Well, she never really existed, did she? But talk about your BFLs (“big fat lies” — I think I just made that up). For five years, Miley Cyrus, aka Hannah, was the idol of just about every preteen girl in America. I know my oldest granddaughter watched many an episode of the hit TV show and did all she could to help support the franchise. Now, if a kid asks, “What happened to Hannah Montana?” her mother says, “Oh, I’m so sorry, dear. Hannah Montana is dead.”
As with most Disney Channel offerings, the show’s premise was always a stretch. Cyrus played All-American teen Miley Stewart, who transformed into her alter-ego, rock superstar Hannah Montana, simply by donning a blonde wig and cooler clothes. Instantly, she was unrecognizable. No one ever caught on! It was Clark Kent and his glasses all over again.
Today, the re-imaged Cyrus not only bears no resemblance to the character she once played, she was recently voted “Worst Celebrity Role Model for Kids” in a Yahoo Parenting poll. I guess I can understand why the role of Hannah might have become stifling after a while. But why go so quickly from preteen idol to shock-queen slut of the Internet?
Oh, right. Money.
Which is not to say Cyrus isn’t talented. She is. And she certainly isn’t the first Disney star to fall off the Fantasyland castle (think Britney Spears or Lindsay Lohan). Her determination to ditch the character that made her famous, however, makes the others look like amateurs.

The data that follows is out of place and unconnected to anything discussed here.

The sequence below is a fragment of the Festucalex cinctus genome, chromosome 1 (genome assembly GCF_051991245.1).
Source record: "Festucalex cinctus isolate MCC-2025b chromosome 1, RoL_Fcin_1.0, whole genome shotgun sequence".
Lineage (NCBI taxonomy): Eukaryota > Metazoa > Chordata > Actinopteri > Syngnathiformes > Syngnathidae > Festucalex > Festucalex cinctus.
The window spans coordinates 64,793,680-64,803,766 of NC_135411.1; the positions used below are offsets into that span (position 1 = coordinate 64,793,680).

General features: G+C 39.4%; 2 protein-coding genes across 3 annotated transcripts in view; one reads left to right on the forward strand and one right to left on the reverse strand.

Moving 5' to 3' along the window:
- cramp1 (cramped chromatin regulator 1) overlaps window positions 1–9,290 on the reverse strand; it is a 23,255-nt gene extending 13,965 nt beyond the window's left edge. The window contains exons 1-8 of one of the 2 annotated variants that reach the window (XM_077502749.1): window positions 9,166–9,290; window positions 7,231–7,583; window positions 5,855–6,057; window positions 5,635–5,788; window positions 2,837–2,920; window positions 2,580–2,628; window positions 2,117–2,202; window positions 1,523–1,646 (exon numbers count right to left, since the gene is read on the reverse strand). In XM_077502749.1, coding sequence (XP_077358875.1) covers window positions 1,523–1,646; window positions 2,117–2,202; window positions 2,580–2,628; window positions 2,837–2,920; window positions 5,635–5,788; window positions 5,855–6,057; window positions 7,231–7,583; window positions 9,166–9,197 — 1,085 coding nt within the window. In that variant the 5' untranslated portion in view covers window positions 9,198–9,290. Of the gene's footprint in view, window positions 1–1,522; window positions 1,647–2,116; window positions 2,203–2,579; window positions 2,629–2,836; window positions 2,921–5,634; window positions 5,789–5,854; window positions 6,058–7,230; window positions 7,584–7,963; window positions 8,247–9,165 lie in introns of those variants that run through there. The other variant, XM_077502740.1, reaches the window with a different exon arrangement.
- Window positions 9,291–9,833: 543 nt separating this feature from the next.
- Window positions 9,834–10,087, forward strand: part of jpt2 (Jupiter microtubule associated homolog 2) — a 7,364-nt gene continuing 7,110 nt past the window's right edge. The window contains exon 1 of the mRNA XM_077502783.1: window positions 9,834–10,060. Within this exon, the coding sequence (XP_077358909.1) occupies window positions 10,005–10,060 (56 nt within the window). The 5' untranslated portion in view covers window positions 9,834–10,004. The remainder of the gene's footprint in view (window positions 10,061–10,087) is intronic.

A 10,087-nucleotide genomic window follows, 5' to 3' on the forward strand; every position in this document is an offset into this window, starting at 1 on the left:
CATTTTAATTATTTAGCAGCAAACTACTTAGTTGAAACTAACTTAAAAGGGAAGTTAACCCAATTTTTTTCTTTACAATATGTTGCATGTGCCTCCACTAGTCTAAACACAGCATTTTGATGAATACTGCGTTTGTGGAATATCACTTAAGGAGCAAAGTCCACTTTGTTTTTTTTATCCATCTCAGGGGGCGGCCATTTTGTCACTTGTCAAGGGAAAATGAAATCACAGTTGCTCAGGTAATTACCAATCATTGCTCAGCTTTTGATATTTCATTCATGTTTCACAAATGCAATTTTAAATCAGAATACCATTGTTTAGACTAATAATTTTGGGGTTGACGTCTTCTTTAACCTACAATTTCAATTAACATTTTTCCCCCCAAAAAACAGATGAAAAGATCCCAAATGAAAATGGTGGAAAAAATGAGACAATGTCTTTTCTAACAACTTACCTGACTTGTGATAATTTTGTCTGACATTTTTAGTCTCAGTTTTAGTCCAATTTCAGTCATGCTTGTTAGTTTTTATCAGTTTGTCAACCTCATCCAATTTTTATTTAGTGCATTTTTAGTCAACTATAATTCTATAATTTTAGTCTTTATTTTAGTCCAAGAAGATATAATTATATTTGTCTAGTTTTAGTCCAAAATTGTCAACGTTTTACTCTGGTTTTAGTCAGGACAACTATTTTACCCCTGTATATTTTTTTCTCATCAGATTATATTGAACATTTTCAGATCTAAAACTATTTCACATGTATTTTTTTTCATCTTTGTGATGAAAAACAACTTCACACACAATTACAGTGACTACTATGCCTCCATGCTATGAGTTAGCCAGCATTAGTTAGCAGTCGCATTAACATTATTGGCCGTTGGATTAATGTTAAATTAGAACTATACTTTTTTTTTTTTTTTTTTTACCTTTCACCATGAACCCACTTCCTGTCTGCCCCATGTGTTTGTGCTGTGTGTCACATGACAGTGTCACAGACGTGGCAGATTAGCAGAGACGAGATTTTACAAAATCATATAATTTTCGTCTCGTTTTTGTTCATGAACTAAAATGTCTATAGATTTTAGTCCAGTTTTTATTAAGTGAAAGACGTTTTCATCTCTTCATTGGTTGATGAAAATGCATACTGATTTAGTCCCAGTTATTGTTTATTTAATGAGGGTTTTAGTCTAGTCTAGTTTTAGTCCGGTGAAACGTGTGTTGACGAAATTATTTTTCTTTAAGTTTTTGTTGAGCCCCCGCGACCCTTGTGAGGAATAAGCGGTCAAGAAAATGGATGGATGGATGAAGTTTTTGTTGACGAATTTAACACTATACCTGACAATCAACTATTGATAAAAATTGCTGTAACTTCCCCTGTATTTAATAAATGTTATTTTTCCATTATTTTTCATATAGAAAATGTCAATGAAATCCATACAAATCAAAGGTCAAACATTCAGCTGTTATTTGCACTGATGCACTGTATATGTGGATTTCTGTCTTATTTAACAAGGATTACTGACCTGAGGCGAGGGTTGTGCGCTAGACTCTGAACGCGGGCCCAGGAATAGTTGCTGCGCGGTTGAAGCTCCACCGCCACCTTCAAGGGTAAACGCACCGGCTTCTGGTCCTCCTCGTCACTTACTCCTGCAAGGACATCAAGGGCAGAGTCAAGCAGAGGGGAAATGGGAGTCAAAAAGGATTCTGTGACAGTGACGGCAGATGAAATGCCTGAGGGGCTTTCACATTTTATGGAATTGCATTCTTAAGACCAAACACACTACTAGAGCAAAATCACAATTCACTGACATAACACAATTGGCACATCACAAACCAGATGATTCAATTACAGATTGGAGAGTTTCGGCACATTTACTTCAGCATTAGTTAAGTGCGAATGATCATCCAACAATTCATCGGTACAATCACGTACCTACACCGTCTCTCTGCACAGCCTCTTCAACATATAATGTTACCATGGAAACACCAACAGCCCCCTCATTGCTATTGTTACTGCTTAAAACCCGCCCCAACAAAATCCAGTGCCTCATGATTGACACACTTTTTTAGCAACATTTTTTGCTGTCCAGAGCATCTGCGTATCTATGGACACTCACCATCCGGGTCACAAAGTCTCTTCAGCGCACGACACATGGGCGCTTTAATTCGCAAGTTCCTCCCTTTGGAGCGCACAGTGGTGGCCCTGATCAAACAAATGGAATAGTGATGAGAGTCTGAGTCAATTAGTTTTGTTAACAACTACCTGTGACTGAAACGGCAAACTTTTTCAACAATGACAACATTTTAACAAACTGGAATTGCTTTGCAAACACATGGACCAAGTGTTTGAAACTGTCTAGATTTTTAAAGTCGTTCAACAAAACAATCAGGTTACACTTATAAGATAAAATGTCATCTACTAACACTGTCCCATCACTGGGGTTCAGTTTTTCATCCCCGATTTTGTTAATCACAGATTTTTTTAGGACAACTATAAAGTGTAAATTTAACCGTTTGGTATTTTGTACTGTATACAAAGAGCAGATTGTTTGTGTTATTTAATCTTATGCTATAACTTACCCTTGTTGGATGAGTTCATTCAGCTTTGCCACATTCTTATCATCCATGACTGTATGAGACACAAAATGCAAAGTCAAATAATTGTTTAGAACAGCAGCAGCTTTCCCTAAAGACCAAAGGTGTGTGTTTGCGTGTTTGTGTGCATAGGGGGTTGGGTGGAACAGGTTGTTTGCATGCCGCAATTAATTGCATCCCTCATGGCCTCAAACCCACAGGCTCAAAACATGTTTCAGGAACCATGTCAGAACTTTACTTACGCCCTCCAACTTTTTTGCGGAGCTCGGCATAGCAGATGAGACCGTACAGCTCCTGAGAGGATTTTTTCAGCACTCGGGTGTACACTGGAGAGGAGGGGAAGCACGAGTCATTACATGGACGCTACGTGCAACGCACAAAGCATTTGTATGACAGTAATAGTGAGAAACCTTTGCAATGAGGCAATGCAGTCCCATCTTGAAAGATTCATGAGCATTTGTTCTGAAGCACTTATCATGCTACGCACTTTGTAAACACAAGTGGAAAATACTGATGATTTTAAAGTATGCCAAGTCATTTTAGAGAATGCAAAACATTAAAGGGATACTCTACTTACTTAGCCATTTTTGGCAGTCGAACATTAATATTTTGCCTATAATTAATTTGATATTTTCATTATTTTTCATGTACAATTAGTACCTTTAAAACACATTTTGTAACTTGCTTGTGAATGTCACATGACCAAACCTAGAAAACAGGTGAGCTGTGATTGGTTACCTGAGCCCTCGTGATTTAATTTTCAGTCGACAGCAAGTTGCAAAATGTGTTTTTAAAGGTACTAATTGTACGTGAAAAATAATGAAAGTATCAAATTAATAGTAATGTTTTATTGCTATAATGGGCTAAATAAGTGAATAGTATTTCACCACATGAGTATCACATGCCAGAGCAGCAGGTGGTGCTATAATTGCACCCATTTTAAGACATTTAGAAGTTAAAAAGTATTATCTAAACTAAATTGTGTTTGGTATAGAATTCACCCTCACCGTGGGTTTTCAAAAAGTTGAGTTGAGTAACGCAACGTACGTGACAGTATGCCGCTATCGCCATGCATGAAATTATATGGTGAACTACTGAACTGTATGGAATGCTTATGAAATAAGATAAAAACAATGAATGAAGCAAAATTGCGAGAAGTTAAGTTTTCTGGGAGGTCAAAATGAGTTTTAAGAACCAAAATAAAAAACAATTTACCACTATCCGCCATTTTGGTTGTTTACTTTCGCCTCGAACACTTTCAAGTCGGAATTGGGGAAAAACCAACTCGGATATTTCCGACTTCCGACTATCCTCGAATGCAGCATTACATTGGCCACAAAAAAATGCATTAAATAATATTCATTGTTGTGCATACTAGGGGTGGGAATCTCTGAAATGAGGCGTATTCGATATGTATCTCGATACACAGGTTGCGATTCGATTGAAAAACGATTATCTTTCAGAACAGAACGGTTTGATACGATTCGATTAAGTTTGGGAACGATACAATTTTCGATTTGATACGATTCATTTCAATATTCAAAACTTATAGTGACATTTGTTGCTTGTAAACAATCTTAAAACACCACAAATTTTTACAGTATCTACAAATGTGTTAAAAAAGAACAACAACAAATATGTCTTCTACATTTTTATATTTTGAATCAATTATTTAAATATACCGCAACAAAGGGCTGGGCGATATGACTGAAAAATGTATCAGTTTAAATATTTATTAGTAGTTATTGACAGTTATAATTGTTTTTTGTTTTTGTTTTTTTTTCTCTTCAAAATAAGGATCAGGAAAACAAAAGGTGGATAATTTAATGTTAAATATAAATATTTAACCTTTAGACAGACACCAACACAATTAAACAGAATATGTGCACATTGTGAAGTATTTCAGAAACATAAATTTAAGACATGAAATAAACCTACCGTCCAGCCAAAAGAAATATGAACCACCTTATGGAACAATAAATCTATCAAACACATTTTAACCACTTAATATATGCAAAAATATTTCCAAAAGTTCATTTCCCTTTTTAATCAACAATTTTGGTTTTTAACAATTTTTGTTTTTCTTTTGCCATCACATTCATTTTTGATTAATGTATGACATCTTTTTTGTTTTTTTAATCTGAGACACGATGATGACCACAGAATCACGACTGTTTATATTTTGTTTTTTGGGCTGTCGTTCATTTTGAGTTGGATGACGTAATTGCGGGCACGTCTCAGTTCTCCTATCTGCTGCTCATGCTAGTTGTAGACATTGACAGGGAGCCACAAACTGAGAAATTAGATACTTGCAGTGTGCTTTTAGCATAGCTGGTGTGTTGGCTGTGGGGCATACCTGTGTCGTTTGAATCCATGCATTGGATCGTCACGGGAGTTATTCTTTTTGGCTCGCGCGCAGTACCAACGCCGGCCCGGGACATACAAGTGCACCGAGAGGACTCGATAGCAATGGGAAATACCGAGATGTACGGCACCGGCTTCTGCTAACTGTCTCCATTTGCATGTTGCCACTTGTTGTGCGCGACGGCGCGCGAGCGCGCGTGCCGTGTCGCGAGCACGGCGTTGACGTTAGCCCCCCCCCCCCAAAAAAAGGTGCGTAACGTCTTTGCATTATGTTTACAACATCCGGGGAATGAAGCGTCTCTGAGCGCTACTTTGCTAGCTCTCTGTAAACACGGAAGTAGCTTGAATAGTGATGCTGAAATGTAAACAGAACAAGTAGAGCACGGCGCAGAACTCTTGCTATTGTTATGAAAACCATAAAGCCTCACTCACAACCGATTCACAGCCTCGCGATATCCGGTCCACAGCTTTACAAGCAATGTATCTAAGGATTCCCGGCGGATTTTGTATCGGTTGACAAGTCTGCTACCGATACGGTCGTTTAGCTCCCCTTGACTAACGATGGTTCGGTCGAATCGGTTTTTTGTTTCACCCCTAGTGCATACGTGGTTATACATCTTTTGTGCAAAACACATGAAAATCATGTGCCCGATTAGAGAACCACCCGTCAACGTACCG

In an interview for the September issue of Marie Claire magazine, Cyrus says her years of playing Hannah may have given her “body dysmorphia.” According to MayoClinic.org, this is a psychological disorder in which “you intensely obsess over your appearance and body image, often for many hours a day.” I get that. For sure, the character she played was almost anorexically thin. (She was a pop star, after all.) And if body dysmorphia is a battle Cyrus fought and won, good for her. I’m just not convinced that’s what started her down the road to twerking on live TV and swinging naked from construction equipment.
No doubt Cyrus would say she never asked to be a role model in the first place. And I have to admit, as athletes can only be athletes, we can’t really expect entertainers to be more than just that: entertainers. We all know the real role models should be parents or grandparents or people who spend their time doing good deeds and don’t go around blabbing about it.
And who can blame her for wanting to make some money off her fame? God knows Disney made enough. Then again, who would Miley Cyrus be if it weren’t for poor, deceased Hannah? Not a 22-year-old making over $50 million a year, I’m thinking.
Oh, I know I’m on the cusp of being a COP (clueless old person). But remember back in the ’60s, when we had that big liberation thing? Women were good and fed up with being treated like sex objects and weren’t afraid of being called feminists. Now, entertainers like Cyrus — along with the many manifestations of “girls gone wild” online — could make you think that battle was never fought. I would just like to know: What the hell happened?
Judy Wright lives in Wayzata.